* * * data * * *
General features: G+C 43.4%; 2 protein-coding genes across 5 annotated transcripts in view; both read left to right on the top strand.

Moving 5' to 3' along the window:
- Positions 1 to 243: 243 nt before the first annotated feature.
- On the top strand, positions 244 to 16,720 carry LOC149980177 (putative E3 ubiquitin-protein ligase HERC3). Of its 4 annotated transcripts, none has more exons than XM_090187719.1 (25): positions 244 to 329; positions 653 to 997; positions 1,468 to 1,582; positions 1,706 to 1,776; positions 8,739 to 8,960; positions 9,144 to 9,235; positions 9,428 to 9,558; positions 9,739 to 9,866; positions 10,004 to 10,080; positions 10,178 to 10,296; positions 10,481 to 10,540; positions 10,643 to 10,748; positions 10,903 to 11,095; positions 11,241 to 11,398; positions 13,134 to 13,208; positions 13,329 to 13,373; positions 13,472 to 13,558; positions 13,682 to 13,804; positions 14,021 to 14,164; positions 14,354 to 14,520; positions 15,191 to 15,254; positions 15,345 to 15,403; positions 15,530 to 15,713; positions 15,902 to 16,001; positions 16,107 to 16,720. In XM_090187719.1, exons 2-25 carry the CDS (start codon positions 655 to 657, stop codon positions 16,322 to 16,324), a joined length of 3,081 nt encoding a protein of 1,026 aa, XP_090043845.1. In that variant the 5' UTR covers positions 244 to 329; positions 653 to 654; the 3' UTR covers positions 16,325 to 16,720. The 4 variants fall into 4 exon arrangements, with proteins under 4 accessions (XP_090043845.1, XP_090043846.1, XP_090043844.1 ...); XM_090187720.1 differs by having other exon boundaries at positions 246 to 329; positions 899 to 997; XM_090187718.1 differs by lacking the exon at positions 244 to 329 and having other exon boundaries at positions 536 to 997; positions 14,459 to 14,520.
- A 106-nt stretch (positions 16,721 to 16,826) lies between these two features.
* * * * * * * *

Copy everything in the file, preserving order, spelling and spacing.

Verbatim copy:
General features: G+C 43.4%; 2 protein-coding genes across 5 annotated transcripts in view; both read left to right on the top strand.

Moving 5' to 3' along the window:
- Positions 1 to 243: 243 nt before the first annotated feature.
- On the top strand, positions 244 to 16,720 carry LOC149980177 (putative E3 ubiquitin-protein ligase HERC3). Of its 4 annotated transcripts, none has more exons than XM_090187719.1 (25): positions 244 to 329; positions 653 to 997; positions 1,468 to 1,582; positions 1,706 to 1,776; positions 8,739 to 8,960; positions 9,144 to 9,235; positions 9,428 to 9,558; positions 9,739 to 9,866; positions 10,004 to 10,080; positions 10,178 to 10,296; positions 10,481 to 10,540; positions 10,643 to 10,748; positions 10,903 to 11,095; positions 11,241 to 11,398; positions 13,134 to 13,208; positions 13,329 to 13,373; positions 13,472 to 13,558; positions 13,682 to 13,804; positions 14,021 to 14,164; positions 14,354 to 14,520; positions 15,191 to 15,254; positions 15,345 to 15,403; positions 15,530 to 15,713; positions 15,902 to 16,001; positions 16,107 to 16,720. In XM_090187719.1, exons 2-25 carry the CDS (start codon positions 655 to 657, stop codon positions 16,322 to 16,324), a joined length of 3,081 nt encoding a protein of 1,026 aa, XP_090043845.1. In that variant the 5' UTR covers positions 244 to 329; positions 653 to 654; the 3' UTR covers positions 16,325 to 16,720. The 4 variants fall into 4 exon arrangements, with proteins under 4 accessions (XP_090043845.1, XP_090043846.1, XP_090043844.1 ...); XM_090187720.1 differs by having other exon boundaries at positions 246 to 329; positions 899 to 997; XM_090187718.1 differs by lacking the exon at positions 244 to 329 and having other exon boundaries at positions 536 to 997; positions 14,459 to 14,520.
- A 106-nt stretch (positions 16,721 to 16,826) lies between these two features.